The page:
I stumbled on some interesting predictions for the data center market in Middle East and Africa over the next five years, while doing some tentative research into the UK government’s plans to log details of web browsing and online communications for up to a year.
The forecasts were released by UK-based Tariff Consultancy (TCL) in February, and point to growing competition from data center operators in both regions between 2012 and 2017.
TCL predicts data center revenues in the Middle East will grow 40% to $410 million (€310 million) over the next five years, and those in Africa to increase 84% to $373 million – equivalent to growth of 17% per annum between 2012 and 2017. The consultancy also forecasts an increase in raised floor space in each region over the same period. The Middle East is tipped to grow from 116,300 square meters in 2012 to 165,000 square meters in 2017, and Africa from 84,000 square meters currently to 115,000 square meters in five years.
Both markets currently offer lower per rack prices than European counterparts. The average fee of $819 per month in the Middle East is around 38% less, while Africa’s $737 is roughly half the cost. That said, TCL points out rack space pricing in Africa is subject to a wide spread, with some firms charging $974 per month.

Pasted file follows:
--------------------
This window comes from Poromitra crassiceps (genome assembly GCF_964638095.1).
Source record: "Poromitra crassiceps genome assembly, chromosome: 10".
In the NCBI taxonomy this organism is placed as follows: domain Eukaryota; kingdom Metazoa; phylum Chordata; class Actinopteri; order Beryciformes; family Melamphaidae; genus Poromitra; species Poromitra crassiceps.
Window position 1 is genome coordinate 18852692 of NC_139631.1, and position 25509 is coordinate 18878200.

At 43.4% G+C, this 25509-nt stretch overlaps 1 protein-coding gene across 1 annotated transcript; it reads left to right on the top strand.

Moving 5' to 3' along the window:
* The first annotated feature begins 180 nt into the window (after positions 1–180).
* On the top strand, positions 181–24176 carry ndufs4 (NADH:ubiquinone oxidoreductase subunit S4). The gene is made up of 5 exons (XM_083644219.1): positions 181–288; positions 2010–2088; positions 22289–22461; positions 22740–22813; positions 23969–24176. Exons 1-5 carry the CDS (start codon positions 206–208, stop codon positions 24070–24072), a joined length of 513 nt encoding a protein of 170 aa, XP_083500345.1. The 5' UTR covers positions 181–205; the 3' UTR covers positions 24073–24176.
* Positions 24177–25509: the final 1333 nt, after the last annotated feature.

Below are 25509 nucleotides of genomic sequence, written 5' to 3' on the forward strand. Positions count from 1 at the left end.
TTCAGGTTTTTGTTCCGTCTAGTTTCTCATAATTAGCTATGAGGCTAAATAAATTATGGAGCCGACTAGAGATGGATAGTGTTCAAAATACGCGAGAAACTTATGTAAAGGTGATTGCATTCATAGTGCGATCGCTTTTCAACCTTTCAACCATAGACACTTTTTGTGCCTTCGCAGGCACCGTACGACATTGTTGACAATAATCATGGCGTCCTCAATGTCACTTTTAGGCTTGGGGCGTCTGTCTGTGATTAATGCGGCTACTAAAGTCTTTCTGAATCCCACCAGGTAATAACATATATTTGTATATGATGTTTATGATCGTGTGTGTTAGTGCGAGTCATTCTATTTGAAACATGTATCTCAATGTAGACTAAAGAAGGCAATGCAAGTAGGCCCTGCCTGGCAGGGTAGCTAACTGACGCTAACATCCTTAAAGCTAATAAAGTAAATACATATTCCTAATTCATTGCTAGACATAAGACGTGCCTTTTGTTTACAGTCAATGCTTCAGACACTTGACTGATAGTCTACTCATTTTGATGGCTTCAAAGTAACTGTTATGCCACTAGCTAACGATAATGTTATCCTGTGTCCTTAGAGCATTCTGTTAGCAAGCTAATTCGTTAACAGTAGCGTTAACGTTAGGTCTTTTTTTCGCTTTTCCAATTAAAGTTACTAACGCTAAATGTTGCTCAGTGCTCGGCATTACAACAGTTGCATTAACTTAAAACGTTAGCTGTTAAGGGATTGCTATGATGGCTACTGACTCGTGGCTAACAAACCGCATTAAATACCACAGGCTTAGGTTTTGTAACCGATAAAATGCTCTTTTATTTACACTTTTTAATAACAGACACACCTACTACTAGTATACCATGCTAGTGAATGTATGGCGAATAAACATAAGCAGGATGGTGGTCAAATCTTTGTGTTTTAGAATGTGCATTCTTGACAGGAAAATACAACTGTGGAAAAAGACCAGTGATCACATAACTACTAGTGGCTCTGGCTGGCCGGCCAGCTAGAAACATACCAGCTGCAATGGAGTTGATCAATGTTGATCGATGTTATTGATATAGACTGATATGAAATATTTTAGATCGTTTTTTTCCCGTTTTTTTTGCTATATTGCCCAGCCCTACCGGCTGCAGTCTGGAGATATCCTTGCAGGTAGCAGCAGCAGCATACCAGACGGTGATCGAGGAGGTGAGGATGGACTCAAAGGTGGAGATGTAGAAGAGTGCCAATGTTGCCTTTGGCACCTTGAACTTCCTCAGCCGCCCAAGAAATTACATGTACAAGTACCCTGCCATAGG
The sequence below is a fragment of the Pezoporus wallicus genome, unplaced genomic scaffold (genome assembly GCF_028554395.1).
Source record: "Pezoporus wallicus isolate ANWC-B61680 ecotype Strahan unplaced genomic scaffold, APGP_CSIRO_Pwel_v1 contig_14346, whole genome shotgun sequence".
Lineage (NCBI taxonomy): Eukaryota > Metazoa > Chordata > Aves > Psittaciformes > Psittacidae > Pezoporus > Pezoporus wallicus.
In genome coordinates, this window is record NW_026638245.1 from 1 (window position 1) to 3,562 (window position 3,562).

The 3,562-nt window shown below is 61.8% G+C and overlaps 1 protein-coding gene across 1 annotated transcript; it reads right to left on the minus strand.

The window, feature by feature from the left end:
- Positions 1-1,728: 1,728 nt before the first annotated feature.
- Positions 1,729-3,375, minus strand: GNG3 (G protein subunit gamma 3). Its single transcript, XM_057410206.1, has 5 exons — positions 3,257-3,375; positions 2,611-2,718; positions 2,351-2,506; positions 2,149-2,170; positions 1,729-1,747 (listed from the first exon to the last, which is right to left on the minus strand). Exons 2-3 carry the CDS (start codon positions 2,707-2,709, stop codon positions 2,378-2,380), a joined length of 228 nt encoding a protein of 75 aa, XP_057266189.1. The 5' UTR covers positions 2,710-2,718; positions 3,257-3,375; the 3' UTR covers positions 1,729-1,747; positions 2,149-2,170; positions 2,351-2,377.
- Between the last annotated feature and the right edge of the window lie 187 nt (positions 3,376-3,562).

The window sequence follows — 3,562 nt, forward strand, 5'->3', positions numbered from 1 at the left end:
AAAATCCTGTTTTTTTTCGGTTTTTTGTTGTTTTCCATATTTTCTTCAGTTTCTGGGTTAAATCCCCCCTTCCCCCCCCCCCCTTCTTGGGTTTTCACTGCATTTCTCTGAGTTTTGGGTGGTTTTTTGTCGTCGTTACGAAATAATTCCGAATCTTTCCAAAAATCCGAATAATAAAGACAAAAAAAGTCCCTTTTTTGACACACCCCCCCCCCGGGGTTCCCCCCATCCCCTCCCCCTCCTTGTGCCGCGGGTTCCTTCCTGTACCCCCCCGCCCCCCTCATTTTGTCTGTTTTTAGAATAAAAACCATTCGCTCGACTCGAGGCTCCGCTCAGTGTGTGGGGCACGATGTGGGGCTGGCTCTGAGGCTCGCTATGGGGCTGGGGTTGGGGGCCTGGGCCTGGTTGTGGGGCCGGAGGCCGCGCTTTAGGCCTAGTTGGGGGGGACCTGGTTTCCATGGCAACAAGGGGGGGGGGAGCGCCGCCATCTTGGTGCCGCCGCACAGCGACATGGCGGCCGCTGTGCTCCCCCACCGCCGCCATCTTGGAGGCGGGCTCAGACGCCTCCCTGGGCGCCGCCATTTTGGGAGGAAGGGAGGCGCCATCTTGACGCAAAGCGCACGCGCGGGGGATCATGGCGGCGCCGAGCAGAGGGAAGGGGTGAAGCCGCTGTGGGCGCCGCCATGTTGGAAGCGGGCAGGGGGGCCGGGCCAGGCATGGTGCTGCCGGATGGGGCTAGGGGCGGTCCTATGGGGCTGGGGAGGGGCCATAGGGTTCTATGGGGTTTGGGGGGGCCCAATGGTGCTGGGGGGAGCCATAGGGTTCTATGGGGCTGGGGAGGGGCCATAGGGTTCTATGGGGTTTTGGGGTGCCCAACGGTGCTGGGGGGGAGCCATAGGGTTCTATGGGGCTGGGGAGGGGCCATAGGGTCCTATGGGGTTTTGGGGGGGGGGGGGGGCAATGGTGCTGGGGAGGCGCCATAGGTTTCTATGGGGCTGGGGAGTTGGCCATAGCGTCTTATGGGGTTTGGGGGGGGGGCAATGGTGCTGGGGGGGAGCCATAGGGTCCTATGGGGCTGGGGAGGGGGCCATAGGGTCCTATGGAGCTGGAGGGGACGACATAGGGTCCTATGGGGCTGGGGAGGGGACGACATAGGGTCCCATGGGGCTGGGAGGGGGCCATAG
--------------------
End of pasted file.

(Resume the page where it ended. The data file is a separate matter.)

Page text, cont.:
Despite the spread, Africa is shaping up to be a competitive market for data center operators. TCL notes there are already multiple providers in the nine markets it researched, and that the arrival of new subsea cables is spurring development. The only potential black spot is irregular power supplies in many African countries – something that definitely doesn’t affect Middle Eastern operators, where power costs are typically lower than in Europe.
As for the UK government plans, I’m still looking into whether it is even feasible to store so much data as would be required by the amended law. More on that when I get it.